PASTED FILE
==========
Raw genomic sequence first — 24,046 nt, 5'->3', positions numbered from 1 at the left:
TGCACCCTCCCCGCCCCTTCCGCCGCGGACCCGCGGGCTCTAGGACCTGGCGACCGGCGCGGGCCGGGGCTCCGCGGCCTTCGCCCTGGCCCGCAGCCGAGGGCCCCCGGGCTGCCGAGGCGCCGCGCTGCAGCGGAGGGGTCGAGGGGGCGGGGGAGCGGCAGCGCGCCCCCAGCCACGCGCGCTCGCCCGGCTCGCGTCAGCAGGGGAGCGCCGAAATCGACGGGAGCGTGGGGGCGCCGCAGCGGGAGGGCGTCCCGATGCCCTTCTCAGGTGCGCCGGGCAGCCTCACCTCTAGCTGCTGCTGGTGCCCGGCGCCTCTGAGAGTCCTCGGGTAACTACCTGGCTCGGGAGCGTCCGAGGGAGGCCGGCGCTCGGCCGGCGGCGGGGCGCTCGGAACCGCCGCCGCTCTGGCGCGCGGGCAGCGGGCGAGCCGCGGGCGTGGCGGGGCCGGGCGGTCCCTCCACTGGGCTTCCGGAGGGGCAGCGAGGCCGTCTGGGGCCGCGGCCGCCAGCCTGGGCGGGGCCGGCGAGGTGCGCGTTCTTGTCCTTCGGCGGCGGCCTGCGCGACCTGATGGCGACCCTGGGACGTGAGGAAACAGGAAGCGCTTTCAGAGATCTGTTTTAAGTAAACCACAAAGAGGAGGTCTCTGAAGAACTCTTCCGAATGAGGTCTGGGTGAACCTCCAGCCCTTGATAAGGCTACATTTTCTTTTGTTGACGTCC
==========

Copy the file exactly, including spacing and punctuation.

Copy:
Raw genomic sequence first — 24,046 nt, 5'->3', positions numbered from 1 at the left:
TGCACCCTCCCCGCCCCTTCCGCCGCGGACCCGCGGGCTCTAGGACCTGGCGACCGGCGCGGGCCGGGGCTCCGCGGCCTTCGCCCTGGCCCGCAGCCGAGGGCCCCCGGGCTGCCGAGGCGCCGCGCTGCAGCGGAGGGGTCGAGGGGGCGGGGGAGCGGCAGCGCGCCCCCAGCCACGCGCGCTCGCCCGGCTCGCGTCAGCAGGGGAGCGCCGAAATCGACGGGAGCGTGGGGGCGCCGCAGCGGGAGGGCGTCCCGATGCCCTTCTCAGGTGCGCCGGGCAGCCTCACCTCTAGCTGCTGCTGGTGCCCGGCGCCTCTGAGAGTCCTCGGGTAACTACCTGGCTCGGGAGCGTCCGAGGGAGGCCGGCGCTCGGCCGGCGGCGGGGCGCTCGGAACCGCCGCCGCTCTGGCGCGCGGGCAGCGGGCGAGCCGCGGGCGTGGCGGGGCCGGGCGGTCCCTCCACTGGGCTTCCGGAGGGGCAGCGAGGCCGTCTGGGGCCGCGGCCGCCAGCCTGGGCGGGGCCGGCGAGGTGCGCGTTCTTGTCCTTCGGCGGCGGCCTGCGCGACCTGATGGCGACCCTGGGACGTGAGGAAACAGGAAGCGCTTTCAGAGATCTGTTTTAAGTAAACCACAAAGAGGAGGTCTCTGAAGAACTCTTCCGAATGAGGTCTGGGTGAACCTCCAGCCCTTGATAAGGCTACATTTTCTTTTGTTGACGTCC